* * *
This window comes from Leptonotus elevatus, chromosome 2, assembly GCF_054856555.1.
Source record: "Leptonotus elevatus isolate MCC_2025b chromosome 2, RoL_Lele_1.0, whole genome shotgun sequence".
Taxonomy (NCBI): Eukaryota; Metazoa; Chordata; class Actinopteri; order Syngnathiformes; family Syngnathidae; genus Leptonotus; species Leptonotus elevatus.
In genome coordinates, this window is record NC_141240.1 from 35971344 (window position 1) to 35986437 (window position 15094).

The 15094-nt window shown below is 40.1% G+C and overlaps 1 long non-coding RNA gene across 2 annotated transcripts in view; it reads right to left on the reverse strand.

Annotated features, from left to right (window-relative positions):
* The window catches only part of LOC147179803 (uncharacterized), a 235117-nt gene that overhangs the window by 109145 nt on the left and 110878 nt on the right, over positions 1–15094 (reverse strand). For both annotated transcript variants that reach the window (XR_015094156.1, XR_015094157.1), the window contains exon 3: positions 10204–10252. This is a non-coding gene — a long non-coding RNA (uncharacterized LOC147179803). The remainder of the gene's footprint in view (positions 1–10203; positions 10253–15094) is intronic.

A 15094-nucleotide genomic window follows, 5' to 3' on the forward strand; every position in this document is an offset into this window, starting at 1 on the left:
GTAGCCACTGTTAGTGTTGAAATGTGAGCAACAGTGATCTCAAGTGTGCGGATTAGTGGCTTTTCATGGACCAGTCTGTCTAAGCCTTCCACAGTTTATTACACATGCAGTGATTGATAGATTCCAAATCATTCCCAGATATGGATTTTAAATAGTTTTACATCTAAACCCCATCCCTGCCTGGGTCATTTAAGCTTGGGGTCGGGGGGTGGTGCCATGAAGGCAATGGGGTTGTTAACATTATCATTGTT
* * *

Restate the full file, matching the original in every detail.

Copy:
This window comes from Leptonotus elevatus, chromosome 2, assembly GCF_054856555.1.
Source record: "Leptonotus elevatus isolate MCC_2025b chromosome 2, RoL_Lele_1.0, whole genome shotgun sequence".
Taxonomy (NCBI): Eukaryota; Metazoa; Chordata; class Actinopteri; order Syngnathiformes; family Syngnathidae; genus Leptonotus; species Leptonotus elevatus.
In genome coordinates, this window is record NC_141240.1 from 35971344 (window position 1) to 35986437 (window position 15094).

The 15094-nt window shown below is 40.1% G+C and overlaps 1 long non-coding RNA gene across 2 annotated transcripts in view; it reads right to left on the reverse strand.

Annotated features, from left to right (window-relative positions):
* The window catches only part of LOC147179803 (uncharacterized), a 235117-nt gene that overhangs the window by 109145 nt on the left and 110878 nt on the right, over positions 1–15094 (reverse strand). For both annotated transcript variants that reach the window (XR_015094156.1, XR_015094157.1), the window contains exon 3: positions 10204–10252. This is a non-coding gene — a long non-coding RNA (uncharacterized LOC147179803). The remainder of the gene's footprint in view (positions 1–10203; positions 10253–15094) is intronic.

A 15094-nucleotide genomic window follows, 5' to 3' on the forward strand; every position in this document is an offset into this window, starting at 1 on the left:
GTAGCCACTGTTAGTGTTGAAATGTGAGCAACAGTGATCTCAAGTGTGCGGATTAGTGGCTTTTCATGGACCAGTCTGTCTAAGCCTTCCACAGTTTATTACACATGCAGTGATTGATAGATTCCAAATCATTCCCAGATATGGATTTTAAATAGTTTTACATCTAAACCCCATCCCTGCCTGGGTCATTTAAGCTTGGGGTCGGGGGGTGGTGCCATGAAGGCAATGGGGTTGTTAACATTATCATTGTT